The "twangcore" and "Americana" boom of today owes a large debt to the shaggy twangers and no-hit wonders of yesteryear, the stoners and rowdies of the counterculture who grooved on the classic country sounds laid down before Nashville sold its soul on the altar of countrypolitan easy listening. It was the hippies and weirdos who made country music safe again and -- more importantly -- made it fun. Some of their efforts were less than stellar, but many songs were sublime, and for years they were staples of freeform radio. Sadly, now that deregulation has made radio in America so boring and savagely stagnant, it's practically impossible to hear any of these artists on the air anymore. But you can still run to your local independent record store and ask for...
Jay Boy Adams "Jay Boy Adams" (Atlantic, 1977)
I mostly remember Texas-born hippie troubadour Jay Boy Adams from hearing him make a stoned foray into the studios of my beloved KFAT radio, way back in the late 1970s... He hung out, the DJ's obviously loved him, I'm pretty sure you could hear them toking it up on air... This album (which has one of the most depressing hippie album covers ever...) is an odd mix of acoustic folk and Southern rock, with guitarist David Lindley and up-and-coming singer-songwriter Jackson Browne chipping in... Definitely a relic of its time!
Jay Boy Adams "Fork In The Road" (Atlantic, 1978) (LP)
Jay Boy Adams "The Shoe Box" (Smith Music, 2007)
(Produced by Monty Byrom & Jay Boy Adams)
A strong roots-twang set with some great songs, sweet picking and plenty of conviction. The title track is a reflection on the pleasures of reflection and nostalgia, other highlights include the jaunty "Moro Bay" and "Showman's Life," which examines the unseen hardships of showbiz (which Adams, who left the spotlight to start a tour-bus rental agency, probably knows quite a bit about...) A good throwback to '70s-style indie-twang, with guest performers that include Ray Benson (of Asleep At The Wheel) and Marty Stuart on mandolin... Definitely worth a spin!
Larry "Jinx" Alexander "Riverboat Man" (Demon Records, 1989) (LP)
(Produced by David Johnson)
Terry Allen -- see artist profile
Duane Allman "An Anthology" (Capricorn, 1972)
A fine retrospective that spotlights the late Duane Allman's session work outside of the raucous confines of the well-known Allman Brothers Band. Besides the Southern rock and blues workouts, there are some sweet, acoustic-based gems such as "Please Be With Me," by the band Cowboy, and the Allman Bros instrumental, "Little Martha," which is an eternally soothing, mellow melody. Some of the funky roots riffs and slide routines have grown stale through overexposure and imitation (if I never, ever, ever, ever hear "Layla" again, it'll be too soon...) though it's still cool hearing Allman backing up the likes of Wilson Pickett, Aretha Franklin and Clarence Carter... And as an historical testament to one of the finest whiteboy blues players ever, this is a pretty swell 2-CD set. If you're unfamiliar with his legacy, this collection is the place to start.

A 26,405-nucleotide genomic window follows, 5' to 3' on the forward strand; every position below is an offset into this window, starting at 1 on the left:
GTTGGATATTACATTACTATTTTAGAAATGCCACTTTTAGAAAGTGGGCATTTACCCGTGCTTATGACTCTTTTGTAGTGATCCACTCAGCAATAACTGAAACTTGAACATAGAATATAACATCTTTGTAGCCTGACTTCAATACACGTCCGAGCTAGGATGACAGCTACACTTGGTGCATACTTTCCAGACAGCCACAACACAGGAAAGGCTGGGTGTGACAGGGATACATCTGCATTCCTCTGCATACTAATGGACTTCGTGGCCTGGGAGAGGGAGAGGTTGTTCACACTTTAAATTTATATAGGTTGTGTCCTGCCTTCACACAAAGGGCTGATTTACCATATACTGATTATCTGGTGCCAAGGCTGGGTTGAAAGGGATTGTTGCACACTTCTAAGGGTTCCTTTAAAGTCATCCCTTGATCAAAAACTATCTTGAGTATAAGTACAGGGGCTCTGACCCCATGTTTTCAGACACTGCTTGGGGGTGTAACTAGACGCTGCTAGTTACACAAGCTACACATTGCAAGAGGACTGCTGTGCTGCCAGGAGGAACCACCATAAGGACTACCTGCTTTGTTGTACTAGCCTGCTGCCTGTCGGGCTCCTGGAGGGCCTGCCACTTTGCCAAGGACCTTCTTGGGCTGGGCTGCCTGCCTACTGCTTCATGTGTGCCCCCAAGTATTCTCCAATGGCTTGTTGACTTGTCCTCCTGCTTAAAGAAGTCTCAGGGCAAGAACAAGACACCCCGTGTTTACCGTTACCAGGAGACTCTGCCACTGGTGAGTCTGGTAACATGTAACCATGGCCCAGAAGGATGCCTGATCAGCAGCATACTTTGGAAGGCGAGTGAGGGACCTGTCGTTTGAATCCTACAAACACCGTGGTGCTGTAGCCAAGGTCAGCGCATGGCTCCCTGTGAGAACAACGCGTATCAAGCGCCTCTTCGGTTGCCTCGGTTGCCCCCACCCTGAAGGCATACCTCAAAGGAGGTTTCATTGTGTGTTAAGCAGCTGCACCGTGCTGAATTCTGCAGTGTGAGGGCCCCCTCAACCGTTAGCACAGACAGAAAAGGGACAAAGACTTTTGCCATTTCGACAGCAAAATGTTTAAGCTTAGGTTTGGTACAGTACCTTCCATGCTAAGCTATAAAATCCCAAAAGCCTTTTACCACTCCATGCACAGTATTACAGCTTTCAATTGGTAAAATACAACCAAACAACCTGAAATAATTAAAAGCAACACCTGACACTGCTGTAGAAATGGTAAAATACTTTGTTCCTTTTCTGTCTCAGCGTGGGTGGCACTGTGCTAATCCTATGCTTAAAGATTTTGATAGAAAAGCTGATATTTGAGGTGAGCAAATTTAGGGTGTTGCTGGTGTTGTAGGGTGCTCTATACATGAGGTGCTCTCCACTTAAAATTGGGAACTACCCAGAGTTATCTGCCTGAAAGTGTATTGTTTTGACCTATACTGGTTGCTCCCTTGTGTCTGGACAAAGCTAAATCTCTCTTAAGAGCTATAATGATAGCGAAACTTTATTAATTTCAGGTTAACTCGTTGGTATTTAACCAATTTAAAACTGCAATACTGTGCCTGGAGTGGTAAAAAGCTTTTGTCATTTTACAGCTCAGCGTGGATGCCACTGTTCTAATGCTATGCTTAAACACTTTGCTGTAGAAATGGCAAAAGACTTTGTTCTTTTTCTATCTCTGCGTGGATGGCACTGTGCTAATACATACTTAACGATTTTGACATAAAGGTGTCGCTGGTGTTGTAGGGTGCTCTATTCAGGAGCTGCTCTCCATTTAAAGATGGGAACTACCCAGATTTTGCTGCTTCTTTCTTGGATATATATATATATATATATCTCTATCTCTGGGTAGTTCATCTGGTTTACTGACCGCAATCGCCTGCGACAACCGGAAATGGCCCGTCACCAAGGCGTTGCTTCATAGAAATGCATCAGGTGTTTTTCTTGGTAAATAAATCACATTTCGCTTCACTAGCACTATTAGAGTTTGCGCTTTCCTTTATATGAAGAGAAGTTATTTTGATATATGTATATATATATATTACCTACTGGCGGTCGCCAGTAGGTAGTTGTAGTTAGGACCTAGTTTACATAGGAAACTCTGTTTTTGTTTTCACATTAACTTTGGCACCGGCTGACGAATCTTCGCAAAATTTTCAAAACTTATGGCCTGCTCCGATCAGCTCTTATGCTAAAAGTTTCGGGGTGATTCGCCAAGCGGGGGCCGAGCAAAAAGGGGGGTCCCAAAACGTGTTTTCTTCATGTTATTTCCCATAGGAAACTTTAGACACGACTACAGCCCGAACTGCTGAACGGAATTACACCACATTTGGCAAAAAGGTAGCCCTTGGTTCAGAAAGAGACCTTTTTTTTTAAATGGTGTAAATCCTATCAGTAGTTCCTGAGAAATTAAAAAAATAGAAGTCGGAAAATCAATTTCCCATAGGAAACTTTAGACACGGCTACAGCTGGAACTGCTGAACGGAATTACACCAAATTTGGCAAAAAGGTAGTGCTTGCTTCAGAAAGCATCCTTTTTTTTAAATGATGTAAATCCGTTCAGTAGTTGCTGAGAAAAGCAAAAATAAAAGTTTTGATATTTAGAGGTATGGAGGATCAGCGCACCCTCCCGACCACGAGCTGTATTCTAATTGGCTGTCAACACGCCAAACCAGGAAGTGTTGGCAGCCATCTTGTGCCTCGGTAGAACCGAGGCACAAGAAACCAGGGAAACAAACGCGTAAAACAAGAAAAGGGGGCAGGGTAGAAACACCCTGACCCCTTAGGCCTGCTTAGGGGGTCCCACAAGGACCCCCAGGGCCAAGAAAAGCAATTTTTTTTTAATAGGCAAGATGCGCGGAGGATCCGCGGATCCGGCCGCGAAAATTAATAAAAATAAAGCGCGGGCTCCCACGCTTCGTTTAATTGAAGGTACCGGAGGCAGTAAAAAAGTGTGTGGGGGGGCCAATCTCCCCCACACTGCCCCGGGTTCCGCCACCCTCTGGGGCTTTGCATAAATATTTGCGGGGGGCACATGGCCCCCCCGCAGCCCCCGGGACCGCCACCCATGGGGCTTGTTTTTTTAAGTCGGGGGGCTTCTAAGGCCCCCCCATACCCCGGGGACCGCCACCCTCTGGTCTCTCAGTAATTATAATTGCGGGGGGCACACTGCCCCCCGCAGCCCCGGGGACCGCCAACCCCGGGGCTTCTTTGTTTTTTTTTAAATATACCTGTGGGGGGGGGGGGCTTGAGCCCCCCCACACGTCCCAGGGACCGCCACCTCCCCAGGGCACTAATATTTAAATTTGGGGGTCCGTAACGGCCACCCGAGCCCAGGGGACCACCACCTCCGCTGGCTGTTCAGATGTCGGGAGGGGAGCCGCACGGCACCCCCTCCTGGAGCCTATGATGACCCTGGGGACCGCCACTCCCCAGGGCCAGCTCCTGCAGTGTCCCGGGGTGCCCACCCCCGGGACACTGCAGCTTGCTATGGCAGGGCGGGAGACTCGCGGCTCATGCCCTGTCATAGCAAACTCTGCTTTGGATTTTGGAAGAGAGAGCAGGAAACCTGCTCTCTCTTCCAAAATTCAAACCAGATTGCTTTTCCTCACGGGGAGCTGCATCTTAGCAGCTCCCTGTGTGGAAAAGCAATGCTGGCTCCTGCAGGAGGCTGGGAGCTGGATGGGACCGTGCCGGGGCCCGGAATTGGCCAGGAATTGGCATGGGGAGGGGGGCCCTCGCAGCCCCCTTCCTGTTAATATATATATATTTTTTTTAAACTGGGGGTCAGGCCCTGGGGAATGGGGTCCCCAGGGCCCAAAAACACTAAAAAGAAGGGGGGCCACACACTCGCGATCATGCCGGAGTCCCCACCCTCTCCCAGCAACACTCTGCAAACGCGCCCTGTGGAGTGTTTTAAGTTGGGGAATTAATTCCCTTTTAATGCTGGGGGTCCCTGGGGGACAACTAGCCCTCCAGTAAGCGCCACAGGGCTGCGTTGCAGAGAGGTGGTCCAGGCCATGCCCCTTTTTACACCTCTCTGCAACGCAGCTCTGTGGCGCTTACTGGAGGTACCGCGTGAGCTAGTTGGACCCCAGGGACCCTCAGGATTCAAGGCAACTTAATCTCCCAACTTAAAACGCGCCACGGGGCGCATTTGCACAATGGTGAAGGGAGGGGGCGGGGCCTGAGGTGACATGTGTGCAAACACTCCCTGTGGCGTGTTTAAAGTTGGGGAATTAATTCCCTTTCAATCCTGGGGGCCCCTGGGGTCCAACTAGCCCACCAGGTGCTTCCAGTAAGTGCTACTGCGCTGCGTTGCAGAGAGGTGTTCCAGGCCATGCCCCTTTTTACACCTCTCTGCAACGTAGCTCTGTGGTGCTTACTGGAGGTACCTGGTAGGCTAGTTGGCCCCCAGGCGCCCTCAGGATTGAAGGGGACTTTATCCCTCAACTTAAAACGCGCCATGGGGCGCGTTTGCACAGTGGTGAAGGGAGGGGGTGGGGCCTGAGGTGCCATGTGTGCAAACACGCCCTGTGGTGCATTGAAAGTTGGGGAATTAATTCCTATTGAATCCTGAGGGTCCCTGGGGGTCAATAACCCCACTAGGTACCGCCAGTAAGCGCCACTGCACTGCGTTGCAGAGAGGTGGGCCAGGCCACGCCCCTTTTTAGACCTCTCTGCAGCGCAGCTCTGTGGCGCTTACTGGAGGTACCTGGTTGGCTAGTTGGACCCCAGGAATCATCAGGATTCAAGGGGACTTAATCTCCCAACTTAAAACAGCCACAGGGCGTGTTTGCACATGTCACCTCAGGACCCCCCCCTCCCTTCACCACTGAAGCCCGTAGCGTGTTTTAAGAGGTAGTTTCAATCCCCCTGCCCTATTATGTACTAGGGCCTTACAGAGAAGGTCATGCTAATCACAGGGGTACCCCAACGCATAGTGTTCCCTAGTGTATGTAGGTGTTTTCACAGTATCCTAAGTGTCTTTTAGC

Gregg Allman "Low Country Blues" (Rounder, 2011)
(Produced by T Bone Burnett)
A rock-solid, pleasantly mellow roots-blues set from Southern Rock granddaddy Gregg Allman, who has seen his fair share of funky jam sessions in his time, often with a solid wall of rock-god guitars around him. This time, he's in a stripped-down, mostly acoustic mode, playing classic blues from the likes of B.B. King, Amos Milburn, Otis Rush and Muddy Waters, with a few more obscure songs in the mix and some original tunes for good measure. Underpinning Allman's B3 organ are the funky piano trills of Dr. John, and a host of tasteful pickers, including producer T Bone Burnett strumming on a tune or two. A very tasteful, tasty album, Allman's first solo set in thirteen years(!) and sure to satisfy his fans and old-school blues lovers everywhere. Definitely recommended.
The Amazing Rhythm Aces -- see artist discography
Any Old Time String Band "Any Old Time String Band" (Bay/Arhoolie, 1978, 1980)
This San Francisco Bay Area ensemble was one of the most charming -- and accomplished -- of the late -'70s string band revivalists. The 1996 CD reissue combines two LPs originally released in 1978 and 1980, and features their lovely version of the melodic oldie, "C-U-B-A," originally a hit for vaudeville star Billy Murray in 1920. The lineup changed between albums, but Kate Brislin and Sue Draheim were core members of the band, along with Genny Haley on guitar... and their sense of "old-time" music, including old-time jazz and Tin Pan Alley material, was right on the button. Very sweet and highly recommended.
Any Old Time "Ladies' Choice" (Bay Records, 1983) (LP)
Asleep At The Wheel -- see artist profile
Hoyt Axton -- see artist profile
More '70s Oddball Country Letter "B"
Hick Music Index